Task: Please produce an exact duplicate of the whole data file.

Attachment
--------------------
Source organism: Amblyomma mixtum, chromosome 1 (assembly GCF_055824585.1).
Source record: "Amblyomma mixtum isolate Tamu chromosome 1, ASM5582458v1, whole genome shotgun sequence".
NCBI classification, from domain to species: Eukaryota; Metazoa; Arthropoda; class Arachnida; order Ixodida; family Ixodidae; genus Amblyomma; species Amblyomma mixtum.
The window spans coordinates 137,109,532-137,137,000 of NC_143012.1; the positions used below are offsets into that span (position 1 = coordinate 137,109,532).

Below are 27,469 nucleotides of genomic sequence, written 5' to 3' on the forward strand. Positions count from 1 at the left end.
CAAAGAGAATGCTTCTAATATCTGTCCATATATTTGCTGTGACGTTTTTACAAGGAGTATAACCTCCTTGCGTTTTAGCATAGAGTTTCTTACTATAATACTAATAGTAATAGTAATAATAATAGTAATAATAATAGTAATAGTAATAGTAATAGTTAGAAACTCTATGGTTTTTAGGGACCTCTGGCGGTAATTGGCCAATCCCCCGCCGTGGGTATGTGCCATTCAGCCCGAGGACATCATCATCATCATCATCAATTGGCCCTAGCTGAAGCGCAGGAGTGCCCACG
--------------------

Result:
Source organism: Amblyomma mixtum, chromosome 1 (assembly GCF_055824585.1).
Source record: "Amblyomma mixtum isolate Tamu chromosome 1, ASM5582458v1, whole genome shotgun sequence".
NCBI classification, from domain to species: Eukaryota; Metazoa; Arthropoda; class Arachnida; order Ixodida; family Ixodidae; genus Amblyomma; species Amblyomma mixtum.
The window spans coordinates 137,109,532-137,137,000 of NC_143012.1; the positions used below are offsets into that span (position 1 = coordinate 137,109,532).

Below are 27,469 nucleotides of genomic sequence, written 5' to 3' on the forward strand. Positions count from 1 at the left end.
CAAAGAGAATGCTTCTAATATCTGTCCATATATTTGCTGTGACGTTTTTACAAGGAGTATAACCTCCTTGCGTTTTAGCATAGAGTTTCTTACTATAATACTAATAGTAATAGTAATAATAATAGTAATAATAATAGTAATAGTAATAGTAATAGTTAGAAACTCTATGGTTTTTAGGGACCTCTGGCGGTAATTGGCCAATCCCCCGCCGTGGGTATGTGCCATTCAGCCCGAGGACATCATCATCATCATCATCAATTGGCCCTAGCTGAAGCGCAGGAGTGCCCACG